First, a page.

THE SPORTS FAN AND HIS EM­BRACE OF TOR­MENT

Hindustan Times (Amritsar) - - Think! - SOUMYA BHAT­TACHARYA Spinoff ap­pears ev­ery fort­night

Last Sun­day, I watched Arse­nal, the foot­ball team that I sup­port, lose 1-3 to the reign­ing Pre­mier League cham­pi­ons, Manchester City. It did not even come as a sur­prise. In the past 21 away games against the other five top teams in the league, Arse­nal has won just seven points (out of an avail­able 66). It cur­rently sits sixth in the league ta­ble, has been knocked out of both do­mes­tic cup com­pe­ti­tions, and no longer com­petes in the Cham­pi­ons League, the elite level of Euro­pean club foot­ball.

It has been a grim time to be an Arse­nal fan. The club last won the league ti­tle in the 2003-04 sea­son. Since win­ning that par­tic­u­lar tro­phy, Arse­nal went 3283 days with­out claim­ing a piece of sil­ver­ware. Last sea­son was Arse­nal’s worst since 1995-96. Yet, as my team took on Hud­der­s­field Town in a league game yesterday evening, I was back watch­ing. Which was no de­par­ture from my usual, Arse­nal-watch­ing be­hav­iour. All through the lean years, I have watched, at home, on hol­i­day, in bars, in the of­fice, evening kick­offs, af­ter­noon kick­offs, out­ra­geously late night kick­offs. I can­not bear to not watch.

True sports fans can never walk away from the team they adore. Some­times, it feels like a broth­er­hood of mis­ery. How­ever grim the string of past re­sults, how­ever hope­less the prog­no­sis, how­ever cer­tain we are of an im­pend­ing hu­mil­i­a­tion, we can­not turn away. Masochism is built into the men­tal makeup of the ar­dent sports fan. Throw him as many un­palat­able re­sults as you like, he will keep com­ing back for more. Well, per­haps not for more. But he will keep com­ing back. It is not even a choice. It is a com­pul­sion. Addiction does not have ra­tio­nal­ity at its heart.

In­dian cricket fans of a cer­tain vin­tage will recog­nise this feel­ing. As some­one who grew up in the 1970s and 1980s, I fell in love with the game at a time when In­dia did not — other than some no­table ex­cep­tions — win any­thing much at all. Cer­tainly, we won far fewer matches than we lost. Our thrill lay in ad­mir­ing a bat­tling in­nings by one of our bats­men in a los­ing cause, a re­mark­able spell from one of our bowlers that was still not enough to tilt a Test our way.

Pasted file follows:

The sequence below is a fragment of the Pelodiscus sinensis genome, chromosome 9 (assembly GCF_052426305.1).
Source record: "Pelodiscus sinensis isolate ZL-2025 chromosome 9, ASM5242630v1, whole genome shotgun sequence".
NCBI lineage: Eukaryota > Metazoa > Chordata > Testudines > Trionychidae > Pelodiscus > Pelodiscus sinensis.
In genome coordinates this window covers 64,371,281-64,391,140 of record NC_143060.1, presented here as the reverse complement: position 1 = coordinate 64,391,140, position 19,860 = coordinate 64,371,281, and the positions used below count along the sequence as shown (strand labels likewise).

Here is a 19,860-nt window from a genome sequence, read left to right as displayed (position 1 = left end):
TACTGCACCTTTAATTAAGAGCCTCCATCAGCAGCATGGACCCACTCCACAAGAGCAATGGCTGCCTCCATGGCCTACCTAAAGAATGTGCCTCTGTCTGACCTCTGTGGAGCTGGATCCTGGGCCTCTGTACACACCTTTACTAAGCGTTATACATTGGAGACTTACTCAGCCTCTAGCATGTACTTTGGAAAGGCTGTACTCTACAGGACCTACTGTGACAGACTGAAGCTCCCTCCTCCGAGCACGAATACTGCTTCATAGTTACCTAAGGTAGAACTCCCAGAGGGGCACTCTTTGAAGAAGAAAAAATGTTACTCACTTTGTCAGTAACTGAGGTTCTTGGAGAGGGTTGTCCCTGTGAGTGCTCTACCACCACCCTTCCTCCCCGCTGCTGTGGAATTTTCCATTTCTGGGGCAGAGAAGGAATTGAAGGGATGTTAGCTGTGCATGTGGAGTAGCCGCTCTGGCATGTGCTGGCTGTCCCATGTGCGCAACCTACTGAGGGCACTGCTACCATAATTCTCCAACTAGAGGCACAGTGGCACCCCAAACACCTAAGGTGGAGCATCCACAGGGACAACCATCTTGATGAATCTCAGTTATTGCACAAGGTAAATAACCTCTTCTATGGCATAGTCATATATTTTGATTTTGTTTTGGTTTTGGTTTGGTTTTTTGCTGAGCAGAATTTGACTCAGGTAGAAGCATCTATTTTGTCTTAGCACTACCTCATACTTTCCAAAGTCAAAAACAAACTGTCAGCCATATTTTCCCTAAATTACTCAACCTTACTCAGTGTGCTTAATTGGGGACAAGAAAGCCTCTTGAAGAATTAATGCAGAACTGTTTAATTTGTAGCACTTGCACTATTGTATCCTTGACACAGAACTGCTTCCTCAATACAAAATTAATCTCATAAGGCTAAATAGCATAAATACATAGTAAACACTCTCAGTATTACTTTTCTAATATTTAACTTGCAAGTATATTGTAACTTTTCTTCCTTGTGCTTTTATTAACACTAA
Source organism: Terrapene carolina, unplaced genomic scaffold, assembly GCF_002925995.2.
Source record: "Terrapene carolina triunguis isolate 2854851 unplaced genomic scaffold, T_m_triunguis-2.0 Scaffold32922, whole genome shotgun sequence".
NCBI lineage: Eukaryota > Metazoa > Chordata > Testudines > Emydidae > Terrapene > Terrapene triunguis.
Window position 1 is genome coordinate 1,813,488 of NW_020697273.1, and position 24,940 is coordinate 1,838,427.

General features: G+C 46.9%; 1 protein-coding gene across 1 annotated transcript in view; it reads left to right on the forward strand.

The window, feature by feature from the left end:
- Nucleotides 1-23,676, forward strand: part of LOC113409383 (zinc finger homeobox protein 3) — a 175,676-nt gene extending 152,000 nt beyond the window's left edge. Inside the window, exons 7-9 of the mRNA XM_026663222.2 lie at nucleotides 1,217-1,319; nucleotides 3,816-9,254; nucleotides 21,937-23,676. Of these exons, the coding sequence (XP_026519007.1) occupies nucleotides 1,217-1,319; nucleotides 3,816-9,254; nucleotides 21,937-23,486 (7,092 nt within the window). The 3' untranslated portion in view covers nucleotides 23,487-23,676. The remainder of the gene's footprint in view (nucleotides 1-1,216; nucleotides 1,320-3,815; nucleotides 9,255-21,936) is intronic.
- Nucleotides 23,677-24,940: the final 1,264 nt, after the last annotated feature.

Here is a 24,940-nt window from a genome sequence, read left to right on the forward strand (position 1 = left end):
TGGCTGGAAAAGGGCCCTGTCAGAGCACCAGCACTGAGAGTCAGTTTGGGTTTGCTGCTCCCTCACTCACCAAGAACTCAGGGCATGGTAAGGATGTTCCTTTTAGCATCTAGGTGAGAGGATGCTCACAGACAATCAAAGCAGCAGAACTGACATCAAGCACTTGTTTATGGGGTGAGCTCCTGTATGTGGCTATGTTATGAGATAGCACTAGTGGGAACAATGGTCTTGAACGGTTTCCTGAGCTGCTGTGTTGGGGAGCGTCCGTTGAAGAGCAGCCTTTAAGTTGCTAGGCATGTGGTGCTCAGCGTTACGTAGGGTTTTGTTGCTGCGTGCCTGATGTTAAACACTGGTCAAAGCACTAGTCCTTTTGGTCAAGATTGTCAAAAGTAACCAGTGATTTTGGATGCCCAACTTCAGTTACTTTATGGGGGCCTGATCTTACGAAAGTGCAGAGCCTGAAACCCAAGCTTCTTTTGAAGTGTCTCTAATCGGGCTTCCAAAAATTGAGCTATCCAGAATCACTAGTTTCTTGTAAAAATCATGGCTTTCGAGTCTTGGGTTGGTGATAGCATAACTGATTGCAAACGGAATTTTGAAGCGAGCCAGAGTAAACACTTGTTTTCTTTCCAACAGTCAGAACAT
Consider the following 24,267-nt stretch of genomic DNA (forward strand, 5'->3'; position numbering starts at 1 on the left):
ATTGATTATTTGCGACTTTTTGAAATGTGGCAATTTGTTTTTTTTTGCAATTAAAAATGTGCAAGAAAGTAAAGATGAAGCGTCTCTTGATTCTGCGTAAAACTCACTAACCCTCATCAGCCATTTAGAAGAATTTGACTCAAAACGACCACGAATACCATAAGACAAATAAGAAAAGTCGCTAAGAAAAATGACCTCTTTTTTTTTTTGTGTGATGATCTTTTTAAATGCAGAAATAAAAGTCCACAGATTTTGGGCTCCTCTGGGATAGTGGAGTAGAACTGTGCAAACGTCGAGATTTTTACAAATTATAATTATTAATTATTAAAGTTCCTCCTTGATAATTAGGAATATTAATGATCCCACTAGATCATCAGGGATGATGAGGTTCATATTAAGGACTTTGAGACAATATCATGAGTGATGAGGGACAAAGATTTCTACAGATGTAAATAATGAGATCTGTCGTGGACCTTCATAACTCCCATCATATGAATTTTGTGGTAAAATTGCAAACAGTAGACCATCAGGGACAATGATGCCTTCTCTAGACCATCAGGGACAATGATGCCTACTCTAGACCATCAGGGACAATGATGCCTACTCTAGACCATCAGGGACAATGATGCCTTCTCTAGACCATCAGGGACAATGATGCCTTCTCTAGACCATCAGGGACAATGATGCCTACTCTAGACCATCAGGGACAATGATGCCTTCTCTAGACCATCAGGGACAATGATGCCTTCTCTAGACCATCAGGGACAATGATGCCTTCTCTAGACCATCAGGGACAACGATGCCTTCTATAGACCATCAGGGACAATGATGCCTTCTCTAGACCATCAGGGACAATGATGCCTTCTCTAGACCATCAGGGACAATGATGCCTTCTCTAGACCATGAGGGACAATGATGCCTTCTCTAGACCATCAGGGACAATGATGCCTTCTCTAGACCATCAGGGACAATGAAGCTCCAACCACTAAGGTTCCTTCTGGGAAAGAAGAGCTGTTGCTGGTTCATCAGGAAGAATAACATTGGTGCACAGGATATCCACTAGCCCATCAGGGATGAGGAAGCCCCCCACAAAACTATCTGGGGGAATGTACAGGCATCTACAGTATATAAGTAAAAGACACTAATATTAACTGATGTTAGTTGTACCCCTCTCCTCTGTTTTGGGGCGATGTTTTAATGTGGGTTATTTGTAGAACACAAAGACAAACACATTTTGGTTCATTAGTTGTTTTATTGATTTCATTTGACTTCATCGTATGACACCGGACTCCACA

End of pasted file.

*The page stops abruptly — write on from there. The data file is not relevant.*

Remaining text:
But that did not stop fans like me from be­ing sta­tioned next to the tran­sis­tor. And then, when it ap­peared like a bene­dic­tion in the life of the sports fan, in front of the TV. An­other ham­mer­ing on the way? Bring it on. I can take it. But un­der no cir­cum­stance will I not be in front of the TV at dawn in win­ter, watch­ing the cricket from Aus­tralia. Wake up and smell the cof­fee? Bet­ter still, wake up and watch the cricket.

This is be­cause the covenant be­tween a sports fan and his team is sacro­sanct. It can­not be bro­ken. It is not like the co­las or the credit cards the play­ers en­dorse. Don’t like it? Flush it down the toi­let. Sell it off. Ex­change it for some­thing bet­ter. Buy a new one.

Over the course of a life­time of sport­ing fan­dom (even for sup­port­ers of im­mensely suc­cess­ful teams such as Real Madrid, Barcelona or Brazil in foot­ball and the West Indies and Aus­tralia in cricket), there are more mo­ments of dis­ap­point­ment than joy. Ev­ery fan recog­nises this. He recog­nises, too, that feel­ing mis­er­able is part of the deal. But rid­ing the mis­ery and stick­ing with it is the real deal. You sud­denly can­not choose to sup­port an­other team. The covenant you have made with a cer­tain team is too hard to break. (Un­less you are an oli­garch and can buy a team of your own and back it.)

There is only this or noth­ing. And noth­ing is so much worse.

GETTY IMAGES

■ A tense Arse­nal sup­porter dur­ing a match against Tot­ten­ham Hot­spur.

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